Either A Blessing Or A Lesson.
Marriage bill creating path around same-sex unions causes ruckus in House committee
Tennessee Republicans are moving forward with a bill that would eliminate age requirements for marriage in the state.
The bill, HB 233, is scheduled to be heard in the House Civil Justice Committee on Wednesday and would establish common-law marriage between "one man" and "one woman," but it does not include a minimum age requirement. Opponents of the bill said it could open up the possibility of child marriages. The current age for marriage in the state is 17 with parental consent, according to WKRN.
"So, all this bill does is give an alternative form of marriage for those pastors and other individuals who have a conscientious objection to the current pathway to marriage in our law," the bill's sponsor, Republican Representative Tom Leatherwood, was quoted by WKRN.
There is no federal legislation in the United States regarding the minimum age for marriage, and states are allowed to set their own parameters. Currently, child marriage is legal in 44 states and nearly 300,000 children were married between 2000 and 2018 across the country, according to United Nations Children's Fund (UNICEF).
Democratic Representative Mike Stewart, who is on the subcommittee that passed the bill, said since there is no explicit age limit on the legislation, it could open up the possibility of covering up child abuse, WKRN reported.
"It should not be there as it's basically a get out of jail free card for people who are basically committing statutory rape—I mean it's completely ridiculous, so that's another reason why this terrible bill should be eliminated," Steward said.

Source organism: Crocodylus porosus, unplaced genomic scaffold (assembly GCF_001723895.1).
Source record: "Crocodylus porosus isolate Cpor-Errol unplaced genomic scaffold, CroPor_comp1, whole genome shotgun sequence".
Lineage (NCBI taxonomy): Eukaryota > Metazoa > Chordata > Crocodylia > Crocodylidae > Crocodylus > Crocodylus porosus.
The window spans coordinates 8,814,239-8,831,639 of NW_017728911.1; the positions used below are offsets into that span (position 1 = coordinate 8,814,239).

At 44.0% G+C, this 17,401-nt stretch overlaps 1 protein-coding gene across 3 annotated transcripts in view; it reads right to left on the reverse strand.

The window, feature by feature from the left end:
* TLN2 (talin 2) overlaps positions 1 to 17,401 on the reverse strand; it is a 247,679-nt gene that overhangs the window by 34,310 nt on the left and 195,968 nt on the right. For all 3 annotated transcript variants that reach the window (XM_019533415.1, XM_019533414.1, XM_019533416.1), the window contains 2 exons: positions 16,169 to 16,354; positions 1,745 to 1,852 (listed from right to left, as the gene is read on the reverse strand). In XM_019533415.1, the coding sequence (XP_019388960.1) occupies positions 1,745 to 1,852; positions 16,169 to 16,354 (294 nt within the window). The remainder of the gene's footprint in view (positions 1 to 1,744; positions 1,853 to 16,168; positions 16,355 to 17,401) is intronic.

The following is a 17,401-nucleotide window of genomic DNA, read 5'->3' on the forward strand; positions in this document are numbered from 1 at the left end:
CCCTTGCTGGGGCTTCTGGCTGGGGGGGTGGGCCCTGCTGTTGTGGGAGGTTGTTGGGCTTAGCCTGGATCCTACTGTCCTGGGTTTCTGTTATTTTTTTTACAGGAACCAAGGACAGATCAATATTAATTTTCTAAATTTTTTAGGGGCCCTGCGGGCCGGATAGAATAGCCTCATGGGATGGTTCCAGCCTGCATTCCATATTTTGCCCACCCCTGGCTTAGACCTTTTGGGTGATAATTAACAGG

The U.N. defines child marriage as any marriage where at least one of the parties involved is under 18 years old. The organization says one in every five girls gets married before becoming an adult. At least 12 million girls get married every year, and more than 650 million women around the world today were married as children, according to the organization.
Frontline data shows girls are more likely to get married than boys while still minors. Between 2000 and 2015, almost 90 percent of children who got married were girls and most were 16 or 17 years old. Children as young as 12 have been granted marriage licenses in South Carolina, Alaska and Louisiana, while 13-year-olds have been married in 14 states.
In the U.S., 44 states legally allow child marriages while the Philippines banned the practice in December. Only six states have banned child marriage, including Minnesota, Pennsylvania, Delaware, New Jersey, Rhode Island and New York.
Tennessee GOP Proposes Bill Eliminating Age Requirements for Marriage (newsweek.com)